Luther’s Theology of the Cross


Martin Luther spent his entire pastoral career mining the depths of the cross and applying it to his people. He loved to think about, sing about, write about, and preach about the cross. His whole theological program was cross-centered. Listen to a few of these quotes from Luther.

“He deserves to be called a theologian, however, who comprehends the visible and manifest things of God seen through suffering and the cross.”[1]

“Now it is not sufficient for anyone, and it does him no good to recognize God in his glory and majesty, unless he recognizes him in the humility and shame of the cross…for this reason true theology and recognition of God are in the crucified Christ” (emphasis mine).[2]

“God can be found only in suffering and the cross”(emphasis mine).[3]

“Christ must be apprehended as man, before he is apprehended as God; and the cross of his humanity must be sought after and known, before we know the glory of his divinity.”[4]

“The cross alone is our theology.”[5]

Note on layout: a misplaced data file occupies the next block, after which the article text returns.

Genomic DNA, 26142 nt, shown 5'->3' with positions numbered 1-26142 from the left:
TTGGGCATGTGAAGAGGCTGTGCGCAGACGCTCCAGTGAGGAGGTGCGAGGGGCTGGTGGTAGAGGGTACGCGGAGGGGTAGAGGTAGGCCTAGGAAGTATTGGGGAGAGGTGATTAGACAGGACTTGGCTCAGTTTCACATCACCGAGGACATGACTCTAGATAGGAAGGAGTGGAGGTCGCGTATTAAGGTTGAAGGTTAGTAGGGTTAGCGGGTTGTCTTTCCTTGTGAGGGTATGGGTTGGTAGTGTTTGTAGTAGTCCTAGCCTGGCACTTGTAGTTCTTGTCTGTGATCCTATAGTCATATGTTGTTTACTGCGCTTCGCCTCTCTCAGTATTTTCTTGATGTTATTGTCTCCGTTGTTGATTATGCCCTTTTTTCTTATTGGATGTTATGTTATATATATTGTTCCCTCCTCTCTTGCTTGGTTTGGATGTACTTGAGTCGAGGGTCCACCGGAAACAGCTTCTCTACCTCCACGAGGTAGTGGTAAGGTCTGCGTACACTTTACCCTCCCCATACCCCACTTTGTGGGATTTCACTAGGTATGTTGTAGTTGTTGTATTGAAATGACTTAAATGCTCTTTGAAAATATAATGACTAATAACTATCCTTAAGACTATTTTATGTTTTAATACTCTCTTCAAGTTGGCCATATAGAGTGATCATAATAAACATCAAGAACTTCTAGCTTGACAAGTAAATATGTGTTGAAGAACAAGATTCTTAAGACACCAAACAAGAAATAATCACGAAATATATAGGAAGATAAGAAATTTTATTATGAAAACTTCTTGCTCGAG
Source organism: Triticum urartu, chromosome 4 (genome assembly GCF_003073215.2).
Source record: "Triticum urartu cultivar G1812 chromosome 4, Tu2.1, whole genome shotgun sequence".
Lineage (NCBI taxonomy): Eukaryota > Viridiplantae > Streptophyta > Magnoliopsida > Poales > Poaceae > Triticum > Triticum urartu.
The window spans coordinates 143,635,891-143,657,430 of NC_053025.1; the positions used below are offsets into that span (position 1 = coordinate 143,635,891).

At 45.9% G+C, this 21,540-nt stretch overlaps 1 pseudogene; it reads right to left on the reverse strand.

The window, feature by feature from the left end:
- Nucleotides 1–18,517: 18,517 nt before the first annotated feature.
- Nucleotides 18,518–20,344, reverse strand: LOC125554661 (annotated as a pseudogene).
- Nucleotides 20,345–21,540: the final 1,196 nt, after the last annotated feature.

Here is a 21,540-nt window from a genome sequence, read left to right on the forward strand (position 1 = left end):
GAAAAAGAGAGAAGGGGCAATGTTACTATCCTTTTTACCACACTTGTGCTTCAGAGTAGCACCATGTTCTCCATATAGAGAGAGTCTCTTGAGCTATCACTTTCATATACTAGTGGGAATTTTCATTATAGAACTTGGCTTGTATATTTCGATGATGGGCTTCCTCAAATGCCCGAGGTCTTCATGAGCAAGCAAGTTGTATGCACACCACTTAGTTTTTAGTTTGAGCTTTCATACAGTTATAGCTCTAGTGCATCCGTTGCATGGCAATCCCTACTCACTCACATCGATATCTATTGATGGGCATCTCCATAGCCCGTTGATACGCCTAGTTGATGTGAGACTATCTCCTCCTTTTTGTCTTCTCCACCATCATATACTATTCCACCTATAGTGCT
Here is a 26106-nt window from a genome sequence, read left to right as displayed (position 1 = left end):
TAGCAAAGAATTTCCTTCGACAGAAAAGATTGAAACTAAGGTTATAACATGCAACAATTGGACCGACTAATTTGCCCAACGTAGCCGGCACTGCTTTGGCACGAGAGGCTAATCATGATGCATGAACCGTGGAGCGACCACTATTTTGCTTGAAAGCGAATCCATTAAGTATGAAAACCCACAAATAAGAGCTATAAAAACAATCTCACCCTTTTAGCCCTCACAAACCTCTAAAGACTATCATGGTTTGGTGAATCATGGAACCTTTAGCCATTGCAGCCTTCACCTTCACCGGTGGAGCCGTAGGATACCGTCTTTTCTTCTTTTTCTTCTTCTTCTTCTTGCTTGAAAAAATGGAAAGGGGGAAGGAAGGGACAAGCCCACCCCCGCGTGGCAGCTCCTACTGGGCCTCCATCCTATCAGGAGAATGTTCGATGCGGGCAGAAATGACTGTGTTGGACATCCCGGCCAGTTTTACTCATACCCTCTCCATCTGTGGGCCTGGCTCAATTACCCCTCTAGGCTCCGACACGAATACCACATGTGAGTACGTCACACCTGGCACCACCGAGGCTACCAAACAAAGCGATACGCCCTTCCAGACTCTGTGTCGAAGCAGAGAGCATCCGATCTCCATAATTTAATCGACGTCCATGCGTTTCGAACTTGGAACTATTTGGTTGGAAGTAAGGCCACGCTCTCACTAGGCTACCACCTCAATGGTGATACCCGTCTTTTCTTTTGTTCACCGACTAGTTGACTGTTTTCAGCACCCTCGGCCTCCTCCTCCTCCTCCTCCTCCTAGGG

These statements capture the heart of Luther’s theology. The cross alone is the starting point and shape of all theology. Alister McGrath sums up this emphasis in Luther’s thinking.

“For Luther, Christian thinking about God comes to an abrupt halt at the foot of the cross. The Christian is forced by the very existence of the crucified Christ, to make a momentous decision. Either he will seek God elsewhere, or he will make the cross itself the foundation and criterion for his thought about God. The ‘crucified God’ –to use Luther’s daring phrase—is not merely the foundation of the Christian faith, but is also the key to a proper understanding of the nature of God. The Christian can only speak about the glory, the wisdom, the righteousness and the strength God as they are revealed in the crucified Christ…for Luther, the sole authentic locus of man’s knowledge of God is the cross of Christ, in which God is to be found revealed, and yet paradoxically hidden in that revelation” (emphasis mine).[6]

[1] Martin Luther, The Basic Theological Writings (2nd Edition), ed. Timothy F. Lull (Minneapolis: Fortress Press, 2005), 49.

[2] Ibid, 57.

[3] Ibid, 58.

[4] Alberto L. Garcia, The Theology of the Cross for the 21st Century (Saint Louis: Concordia Publishing House, 2002), 15.

[5] Ibid, 8.

[6] Alister E. McGrath, Luther’s Theology of the Cross (Cambridge: Blackwell, 1990), 1, 149.

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